Opinion: Commentary: South County Task Force Statement on Police Tasing of Gum Springs Resident

Opinion: Commentary: South County Task Force Statement on Police Tasing of Gum Springs Resident

The South County Task Force, an activist group in Mt. Vernon and Lee Districts, denounces the tasing and assault of La Monta Gladney, a black man in the Gum Springs community, by officer Tyler Timberlake from the Mt. Vernon Police Station. We applaud the police chief and commonwealth attorney for taking immediate action to release the body cam video, charge Timberlake with three counts of misdemeanor assault and battery, and suspend him and the other three officers involved.

While the response of authorities modeled the behavior we expect from accountable public institutions, we think the Fairfax County Police Department should be more mindful of the everyday encounters of its officers with or black and brown residents. Black churches and the civic association in Gum Springs, as well as the Fairfax NAACP, have for years sponsored joint police-community events such as job fairs, basketball games, and meetings. Yet at a community meeting June 8 at Harvest Assembly Baptist Church — near the site of the tasing the previous Friday — about a dozen residents spoke passionately about personal experiences with police harassment and rudeness.

It is time to address the issue of how police conduct themselves with black and brown residents straight on. Having police-community social events doesn’t address this issue. Also residents may not feel safe putting their name on a complaint against an officer that will be investigated by the police department itself.

We would like to see the department, or perhaps the civilian review board and auditor, review not only incidents of police physical aggression, but also incidents where police are being disrespectful and rude in interactions with black and brown people. This could be done by reviewing officers’ body cam videos. At the community meeting, many residents, including Supervisor Rodney Lusk, recalled a lifetime of being stopped for driving while black. Body cams would reveal instances of rudeness and disrespect.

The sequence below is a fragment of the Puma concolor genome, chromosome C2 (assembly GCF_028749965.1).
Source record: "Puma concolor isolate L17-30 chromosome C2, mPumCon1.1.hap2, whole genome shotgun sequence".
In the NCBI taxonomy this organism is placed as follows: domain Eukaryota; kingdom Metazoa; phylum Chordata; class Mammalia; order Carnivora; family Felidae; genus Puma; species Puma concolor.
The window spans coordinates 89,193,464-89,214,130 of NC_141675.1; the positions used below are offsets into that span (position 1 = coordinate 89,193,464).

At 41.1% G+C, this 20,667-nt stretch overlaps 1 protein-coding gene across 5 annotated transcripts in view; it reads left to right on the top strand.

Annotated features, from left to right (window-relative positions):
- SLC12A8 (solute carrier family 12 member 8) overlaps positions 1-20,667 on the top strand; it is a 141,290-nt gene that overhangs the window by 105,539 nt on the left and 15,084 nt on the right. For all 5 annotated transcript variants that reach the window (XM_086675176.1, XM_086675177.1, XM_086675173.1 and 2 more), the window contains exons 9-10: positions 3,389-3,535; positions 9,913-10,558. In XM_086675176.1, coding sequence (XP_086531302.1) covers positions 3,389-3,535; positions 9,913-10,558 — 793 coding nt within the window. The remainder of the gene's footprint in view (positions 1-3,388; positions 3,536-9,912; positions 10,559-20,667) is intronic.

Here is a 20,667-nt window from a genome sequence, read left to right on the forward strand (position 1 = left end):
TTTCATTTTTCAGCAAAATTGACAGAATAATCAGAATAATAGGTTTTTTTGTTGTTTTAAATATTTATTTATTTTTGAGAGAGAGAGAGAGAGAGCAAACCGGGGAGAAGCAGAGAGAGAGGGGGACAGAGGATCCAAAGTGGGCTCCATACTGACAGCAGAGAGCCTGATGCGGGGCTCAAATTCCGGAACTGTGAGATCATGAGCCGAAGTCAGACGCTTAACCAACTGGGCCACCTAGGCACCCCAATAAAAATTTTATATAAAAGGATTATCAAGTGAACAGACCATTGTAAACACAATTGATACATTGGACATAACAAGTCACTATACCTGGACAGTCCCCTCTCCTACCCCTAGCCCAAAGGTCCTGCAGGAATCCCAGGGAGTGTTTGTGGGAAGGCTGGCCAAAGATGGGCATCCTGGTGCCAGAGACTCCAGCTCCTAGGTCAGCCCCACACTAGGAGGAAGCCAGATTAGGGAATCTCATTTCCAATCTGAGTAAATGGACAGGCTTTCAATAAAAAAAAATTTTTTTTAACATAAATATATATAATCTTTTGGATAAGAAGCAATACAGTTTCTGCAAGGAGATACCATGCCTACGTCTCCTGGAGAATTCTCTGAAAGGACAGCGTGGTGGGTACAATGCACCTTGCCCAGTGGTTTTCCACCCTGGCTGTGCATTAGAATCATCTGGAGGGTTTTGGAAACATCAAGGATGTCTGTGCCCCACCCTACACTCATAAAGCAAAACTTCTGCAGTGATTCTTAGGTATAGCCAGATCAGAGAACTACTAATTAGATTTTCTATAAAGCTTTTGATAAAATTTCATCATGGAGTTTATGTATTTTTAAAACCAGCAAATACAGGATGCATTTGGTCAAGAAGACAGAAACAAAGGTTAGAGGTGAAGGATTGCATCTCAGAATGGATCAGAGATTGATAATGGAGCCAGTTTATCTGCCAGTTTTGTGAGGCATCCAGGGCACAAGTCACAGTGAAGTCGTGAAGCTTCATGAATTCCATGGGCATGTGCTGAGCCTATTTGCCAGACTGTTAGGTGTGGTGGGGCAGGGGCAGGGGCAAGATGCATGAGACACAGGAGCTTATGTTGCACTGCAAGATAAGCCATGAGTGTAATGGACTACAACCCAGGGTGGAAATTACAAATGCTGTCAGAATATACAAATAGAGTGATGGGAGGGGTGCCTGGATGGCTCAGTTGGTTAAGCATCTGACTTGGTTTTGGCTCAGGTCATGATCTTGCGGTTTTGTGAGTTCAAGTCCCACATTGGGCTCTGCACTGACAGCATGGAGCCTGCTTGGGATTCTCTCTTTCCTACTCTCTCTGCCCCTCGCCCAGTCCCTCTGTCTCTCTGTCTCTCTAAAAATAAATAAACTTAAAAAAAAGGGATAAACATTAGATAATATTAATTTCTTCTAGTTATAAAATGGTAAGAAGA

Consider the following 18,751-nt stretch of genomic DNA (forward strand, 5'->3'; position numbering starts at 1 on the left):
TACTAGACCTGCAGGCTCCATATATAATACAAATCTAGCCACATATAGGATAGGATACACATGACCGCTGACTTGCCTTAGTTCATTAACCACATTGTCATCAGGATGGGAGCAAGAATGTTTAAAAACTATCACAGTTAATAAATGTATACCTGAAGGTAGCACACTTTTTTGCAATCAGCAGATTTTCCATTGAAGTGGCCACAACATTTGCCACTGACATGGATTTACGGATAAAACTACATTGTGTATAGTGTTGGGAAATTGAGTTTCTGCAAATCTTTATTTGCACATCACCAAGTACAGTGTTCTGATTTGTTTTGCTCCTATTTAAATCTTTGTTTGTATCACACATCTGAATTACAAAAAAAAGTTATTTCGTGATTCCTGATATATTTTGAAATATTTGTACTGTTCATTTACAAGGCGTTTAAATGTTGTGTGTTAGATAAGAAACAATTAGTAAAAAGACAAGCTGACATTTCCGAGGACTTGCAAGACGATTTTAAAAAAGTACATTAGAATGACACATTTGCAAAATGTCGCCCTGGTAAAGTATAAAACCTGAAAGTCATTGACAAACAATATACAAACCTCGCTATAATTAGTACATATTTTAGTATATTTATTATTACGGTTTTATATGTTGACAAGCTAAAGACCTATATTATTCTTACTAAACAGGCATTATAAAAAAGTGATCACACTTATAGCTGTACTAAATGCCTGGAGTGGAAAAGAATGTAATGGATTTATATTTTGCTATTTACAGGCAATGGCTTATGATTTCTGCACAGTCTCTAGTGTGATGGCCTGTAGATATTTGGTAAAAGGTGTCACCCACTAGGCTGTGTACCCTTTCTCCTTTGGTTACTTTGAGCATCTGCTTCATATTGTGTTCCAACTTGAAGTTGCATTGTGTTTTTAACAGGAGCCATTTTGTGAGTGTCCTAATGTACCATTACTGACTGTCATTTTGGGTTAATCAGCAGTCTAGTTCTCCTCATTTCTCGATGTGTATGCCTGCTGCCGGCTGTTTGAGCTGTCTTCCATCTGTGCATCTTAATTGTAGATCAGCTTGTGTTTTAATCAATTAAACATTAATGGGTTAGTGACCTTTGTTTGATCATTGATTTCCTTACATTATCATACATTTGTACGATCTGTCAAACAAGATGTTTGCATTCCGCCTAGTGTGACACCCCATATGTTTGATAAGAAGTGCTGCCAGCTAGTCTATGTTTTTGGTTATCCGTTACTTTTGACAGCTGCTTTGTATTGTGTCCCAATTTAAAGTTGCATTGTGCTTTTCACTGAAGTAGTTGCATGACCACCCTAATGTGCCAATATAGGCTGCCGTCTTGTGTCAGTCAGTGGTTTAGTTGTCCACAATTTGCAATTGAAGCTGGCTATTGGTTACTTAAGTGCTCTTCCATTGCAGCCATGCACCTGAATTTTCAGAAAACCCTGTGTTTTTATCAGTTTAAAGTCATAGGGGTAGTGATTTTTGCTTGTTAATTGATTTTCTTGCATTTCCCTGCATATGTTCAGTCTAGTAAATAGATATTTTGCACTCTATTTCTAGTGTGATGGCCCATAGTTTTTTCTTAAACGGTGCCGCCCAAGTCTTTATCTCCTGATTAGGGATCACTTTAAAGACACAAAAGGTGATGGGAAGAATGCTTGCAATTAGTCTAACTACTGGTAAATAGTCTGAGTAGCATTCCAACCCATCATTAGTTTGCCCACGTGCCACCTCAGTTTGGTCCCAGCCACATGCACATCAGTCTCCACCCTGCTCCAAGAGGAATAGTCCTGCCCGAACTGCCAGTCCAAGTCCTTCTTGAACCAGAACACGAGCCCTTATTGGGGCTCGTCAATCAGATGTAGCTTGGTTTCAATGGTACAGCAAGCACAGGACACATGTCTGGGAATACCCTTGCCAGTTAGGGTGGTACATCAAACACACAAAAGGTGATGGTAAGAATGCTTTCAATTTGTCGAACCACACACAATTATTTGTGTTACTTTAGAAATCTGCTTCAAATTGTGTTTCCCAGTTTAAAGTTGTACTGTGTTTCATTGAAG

The county knows that police treat people of color differently. An auditor’s report released in March 2020, acknowledged that the 2016 use-of-force incident data “suggests that not all individuals in Fairfax County experience police contact in the same way. This finding is consistent with a 2016 survey of Fairfax County community members in which non-whites reported more negative perceptions of the police than whites. Specifically, non-whites reported being stopped by the police in the past 12 months more often than whites. Non-whites were less likely than whites to report that they were treated fairly by FCPD officers.”[1]

County officials also know that force is more often used against Blacks. The 2019 auditor’s report says that Fairfax County Police Department data indicate that use-of-force incidents involving Blacks (who make up 10% of the population) remained around 40% from 2015 to 2017 and rose to 44% in 2018.[2] In contrast, force incidents involving Whites dropped from 39% to 33% from 2017 to 2018.[3]

The county has commissioned an academic study to figure out why that is. We suggest that while waiting for the results, it should demand that police officers treat people of color with respect, review body cam footage to make sure officers are doing this, and demote those who are not. Disproportionate disrespect leads to disproportionate use of force against people of color, as exhibited in the taser video. Neither can be allowed, period.

Last year 247 complaints were filed with the auditor. Given the fear victims must overcome to file a complaint that will be investigated by the very agency that abused them, we expect there were more incidents. The auditor and the review board need investigative powers, rather than turning complaints over to the police department.

Mary Paden, chair

South County Task Force

[1] Richard G. Schott, Fairfax County Independent Police Auditor, 2020, Public Report: A Review of the Disparity in FCPD Use of Force Incidents by Race in 2016, p. 30.


[2] See the FCPD Internal Affairs Bureau 2016, 2017, and 2018 reports available on the FCPD website.

[3] Richard G. Schott, Independent Police Auditor, 2020, Annual Report of the Fairfax County Independent Police Auditor 2019, p. 15. https://www.fairfaxcounty.gov/policeauditor/sites/policeauditor/files/assets/reports/oipa%20annual%20report%202019.pdf